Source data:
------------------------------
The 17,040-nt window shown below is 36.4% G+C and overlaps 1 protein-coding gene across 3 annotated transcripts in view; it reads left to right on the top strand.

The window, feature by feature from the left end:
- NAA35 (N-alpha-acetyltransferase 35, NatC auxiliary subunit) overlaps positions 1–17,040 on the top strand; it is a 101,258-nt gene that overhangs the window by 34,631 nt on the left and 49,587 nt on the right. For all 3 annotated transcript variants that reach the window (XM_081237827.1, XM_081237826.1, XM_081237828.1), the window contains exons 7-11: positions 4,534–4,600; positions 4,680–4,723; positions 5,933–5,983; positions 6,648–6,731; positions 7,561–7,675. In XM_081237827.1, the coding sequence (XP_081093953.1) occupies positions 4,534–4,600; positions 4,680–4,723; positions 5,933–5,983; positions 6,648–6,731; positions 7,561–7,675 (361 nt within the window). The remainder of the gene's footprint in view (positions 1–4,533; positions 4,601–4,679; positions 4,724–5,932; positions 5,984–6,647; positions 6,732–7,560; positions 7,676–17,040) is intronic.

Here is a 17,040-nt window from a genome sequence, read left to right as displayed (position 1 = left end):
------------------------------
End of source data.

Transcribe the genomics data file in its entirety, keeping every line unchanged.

The 17,040-nt window shown below is 36.4% G+C and overlaps 1 protein-coding gene across 3 annotated transcripts in view; it reads left to right on the top strand.

The window, feature by feature from the left end:
- NAA35 (N-alpha-acetyltransferase 35, NatC auxiliary subunit) overlaps positions 1–17,040 on the top strand; it is a 101,258-nt gene that overhangs the window by 34,631 nt on the left and 49,587 nt on the right. For all 3 annotated transcript variants that reach the window (XM_081237827.1, XM_081237826.1, XM_081237828.1), the window contains exons 7-11: positions 4,534–4,600; positions 4,680–4,723; positions 5,933–5,983; positions 6,648–6,731; positions 7,561–7,675. In XM_081237827.1, the coding sequence (XP_081093953.1) occupies positions 4,534–4,600; positions 4,680–4,723; positions 5,933–5,983; positions 6,648–6,731; positions 7,561–7,675 (361 nt within the window). The remainder of the gene's footprint in view (positions 1–4,533; positions 4,601–4,679; positions 4,724–5,932; positions 5,984–6,647; positions 6,732–7,560; positions 7,676–17,040) is intronic.

Here is a 17,040-nt window from a genome sequence, read left to right as displayed (position 1 = left end):